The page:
Nitric Acid

CAS RN: 7697-37-2

Environmental Fate

TERRESTRIAL FATE: During transport through the soil, nitric acid will dissolve some of the soil material, in particular, the carbonate based materials. The acid will be neutralized to some degree with adsorption of the proton also occurring on clay materials. However, significant amounts of acid are expected to remain for transport down toward the ground water table. Upon reaching the ground water table, the acid will continue to move, now in the direction of the ground water flow. A contaminated plume will be produced with dilution and dispersion serving to reduce the acid concn.
ATMOSPHERIC FATE: In Colorado, nitric acid vapor is scavenged by incorporation into snow.
ATMOSPHERIC FATE: A mesoscale model of pollutant transport, transformation and deposition was used to perform a detailed analysis of acidic deposition to the states of New York and Ohio (USA) during a 3 day springtime deposition episode. This model can be used to assess the roles of wet and dry deposition to individual land types in the removal of pollutants from the atmosphere. Over two-thirds (67%, Ohio; 78%, New York) of the acidic deposition during this rainy period fell as wet deposition, primarily in the form of sulfuric acid. Dry deposition of sulfur dioxide accounted for 70-75% of the total dry acidic deposition in both areas, and most of the remaining dry deposition occurred as nitric acid. Over both deposition areas, particulate sulfate deposition accounted for < 1% of the total acid deposition. Due to the highly surface specific nature of the dry deposition process, individual land types displayed unique patterns of pollutant uptake. Water surfaces absorbed primarily sulfur dioxide, while rougher forested areas absorbed a larger proportion of nitric acid vapor. Urban areas, with their associated material surface, were found to absorb significantly less acid in the dry form, and during dry periods most of this deposition may occur as nitric acid vapor, although considerable uncertainty exists regarding the treatment of rainfall wetted surfaces. These model results suggest that dry pollutant fluxes to individual surface types will show significant variability from any averaged flux estimates over larger areas encompassing numerous land types.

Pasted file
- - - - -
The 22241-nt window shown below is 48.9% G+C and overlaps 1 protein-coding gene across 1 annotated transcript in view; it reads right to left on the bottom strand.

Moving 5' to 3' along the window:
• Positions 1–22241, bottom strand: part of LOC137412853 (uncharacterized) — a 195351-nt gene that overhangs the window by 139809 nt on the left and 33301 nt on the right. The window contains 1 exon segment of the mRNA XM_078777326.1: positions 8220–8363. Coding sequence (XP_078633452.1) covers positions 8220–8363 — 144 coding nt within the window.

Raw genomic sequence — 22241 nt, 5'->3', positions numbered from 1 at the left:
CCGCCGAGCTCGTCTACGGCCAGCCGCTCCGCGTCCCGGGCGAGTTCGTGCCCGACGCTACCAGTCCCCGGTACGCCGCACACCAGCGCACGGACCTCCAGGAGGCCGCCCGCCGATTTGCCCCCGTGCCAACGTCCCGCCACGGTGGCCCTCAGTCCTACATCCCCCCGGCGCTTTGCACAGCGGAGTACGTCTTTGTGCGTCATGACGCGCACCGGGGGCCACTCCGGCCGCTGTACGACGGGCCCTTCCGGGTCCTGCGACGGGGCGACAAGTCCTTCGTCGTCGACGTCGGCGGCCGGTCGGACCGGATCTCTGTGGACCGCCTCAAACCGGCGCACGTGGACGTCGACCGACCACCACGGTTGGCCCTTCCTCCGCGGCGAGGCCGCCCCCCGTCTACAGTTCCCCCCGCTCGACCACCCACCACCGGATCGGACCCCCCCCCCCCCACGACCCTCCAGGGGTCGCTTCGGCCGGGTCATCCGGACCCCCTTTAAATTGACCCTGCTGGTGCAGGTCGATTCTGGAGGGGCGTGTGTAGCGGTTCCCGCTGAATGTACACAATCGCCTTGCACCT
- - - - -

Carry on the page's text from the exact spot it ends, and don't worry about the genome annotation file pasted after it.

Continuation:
ATMOSPHERIC FATE: Dry deposition of nitric acid (HNO3) to forests is controlled by aerodynamic properties of the canopy. Most surfaces are strong sinks for HNO3, and measurements show that deposition rates to vegetation are determined entirely by atmospheric transport, i.e. there are no surface resistances limiting uptake rates. For a typical forest 10 m high in a wind speed of about 5 m/sec, values of deposition velocity for HNO3 are likely to be in the range 50-100 mm/sec. For an avg air concn of HNO3 of 0.5 nL/L this would result in the deposition of about 4-8 kg N/ha/yr. A multi-layer canopy gas and radiation exchange model (Maestro) was modified to calculate air pollutant deposition. Leaf boundary layer resistances, and stomatal resistances in the model were adjusted for gas molecular diffusivity, and leaf surface resistances and internal resistances were added. A comparison between HNO3 deposition on Keilder Forest (300 m above sea level), United Kingdom and Whitetop Mountain (1682 m above sea level), Virginia for 6 mo (spring-summer) gave gas concn of 0.3 nL/L and 0.7 nL/L, respectively.
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